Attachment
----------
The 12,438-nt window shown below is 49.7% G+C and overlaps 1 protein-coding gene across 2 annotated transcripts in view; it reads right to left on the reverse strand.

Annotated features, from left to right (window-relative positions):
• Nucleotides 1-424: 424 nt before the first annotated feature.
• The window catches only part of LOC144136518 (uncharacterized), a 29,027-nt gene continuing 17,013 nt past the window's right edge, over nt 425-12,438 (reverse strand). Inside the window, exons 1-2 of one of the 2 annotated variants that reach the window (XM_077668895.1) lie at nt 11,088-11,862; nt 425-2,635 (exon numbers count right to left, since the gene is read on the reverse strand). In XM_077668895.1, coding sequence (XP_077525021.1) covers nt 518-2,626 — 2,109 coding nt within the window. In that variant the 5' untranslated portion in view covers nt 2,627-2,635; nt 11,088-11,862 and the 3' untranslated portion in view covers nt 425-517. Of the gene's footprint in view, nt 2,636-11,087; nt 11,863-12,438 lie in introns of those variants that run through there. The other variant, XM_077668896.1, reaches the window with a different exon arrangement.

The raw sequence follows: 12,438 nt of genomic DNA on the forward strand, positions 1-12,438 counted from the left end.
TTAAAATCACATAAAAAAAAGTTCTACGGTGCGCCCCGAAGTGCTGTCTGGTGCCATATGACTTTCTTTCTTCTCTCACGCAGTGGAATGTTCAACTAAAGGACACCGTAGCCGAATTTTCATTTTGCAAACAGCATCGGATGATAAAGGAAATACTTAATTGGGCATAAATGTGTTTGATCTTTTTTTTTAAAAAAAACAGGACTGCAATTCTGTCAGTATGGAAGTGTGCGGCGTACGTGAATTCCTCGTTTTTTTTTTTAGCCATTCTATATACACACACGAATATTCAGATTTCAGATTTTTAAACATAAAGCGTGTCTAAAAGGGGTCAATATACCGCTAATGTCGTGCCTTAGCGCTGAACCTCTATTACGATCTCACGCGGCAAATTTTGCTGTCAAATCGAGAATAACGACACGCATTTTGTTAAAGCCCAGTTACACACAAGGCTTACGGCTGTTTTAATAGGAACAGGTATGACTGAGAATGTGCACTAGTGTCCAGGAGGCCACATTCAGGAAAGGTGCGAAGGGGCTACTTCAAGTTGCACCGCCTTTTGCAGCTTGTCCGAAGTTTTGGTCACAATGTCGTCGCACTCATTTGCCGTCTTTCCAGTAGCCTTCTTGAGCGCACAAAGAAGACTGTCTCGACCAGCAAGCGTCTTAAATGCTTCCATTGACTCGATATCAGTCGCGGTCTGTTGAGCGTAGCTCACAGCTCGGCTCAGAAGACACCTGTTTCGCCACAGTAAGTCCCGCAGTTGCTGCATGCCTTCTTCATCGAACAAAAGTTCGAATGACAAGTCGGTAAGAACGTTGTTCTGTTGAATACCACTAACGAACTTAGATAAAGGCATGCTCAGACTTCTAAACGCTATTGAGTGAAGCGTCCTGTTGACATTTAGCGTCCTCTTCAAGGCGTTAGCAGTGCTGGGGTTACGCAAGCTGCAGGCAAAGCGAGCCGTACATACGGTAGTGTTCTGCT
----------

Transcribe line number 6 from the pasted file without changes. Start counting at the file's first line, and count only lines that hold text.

TTAAAATCACATAAAAAAAAGTTCTACGGTGCGCCCCGAAGTGCTGTCTGGTGCCATATGACTTTCTTTCTTCTCTCACGCAGTGGAATGTTCAACTAAAGGACACCGTAGCCGAATTTTCATTTTGCAAACAGCATCGGATGATAAAGGAAATACTTAATTGGGCATAAATGTGTTTGATCTTTTTTTTTAAAAAAAACAGGACTGCAATTCTGTCAGTATGGAAGTGTGCGGCGTACGTGAATTCCTCGTTTTTTTTTTTAGCCATTCTATATACACACACGAATATTCAGATTTCAGATTTTTAAACATAAAGCGTGTCTAAAAGGGGTCAATATACCGCTAATGTCGTGCCTTAGCGCTGAACCTCTATTACGATCTCACGCGGCAAATTTTGCTGTCAAATCGAGAATAACGACACGCATTTTGTTAAAGCCCAGTTACACACAAGGCTTACGGCTGTTTTAATAGGAACAGGTATGACTGAGAATGTGCACTAGTGTCCAGGAGGCCACATTCAGGAAAGGTGCGAAGGGGCTACTTCAAGTTGCACCGCCTTTTGCAGCTTGTCCGAAGTTTTGGTCACAATGTCGTCGCACTCATTTGCCGTCTTTCCAGTAGCCTTCTTGAGCGCACAAAGAAGACTGTCTCGACCAGCAAGCGTCTTAAATGCTTCCATTGACTCGATATCAGTCGCGGTCTGTTGAGCGTAGCTCACAGCTCGGCTCAGAAGACACCTGTTTCGCCACAGTAAGTCCCGCAGTTGCTGCATGCCTTCTTCATCGAACAAAAGTTCGAATGACAAGTCGGTAAGAACGTTGTTCTGTTGAATACCACTAACGAACTTAGATAAAGGCATGCTCAGACTTCTAAACGCTATTGAGTGAAGCGTCCTGTTGACATTTAGCGTCCTCTTCAAGGCGTTAGCAGTGCTGGGGTTACGCAAGCTGCAGGCAAAGCGAGCCGTACATACGGTAGTGTTCTGCT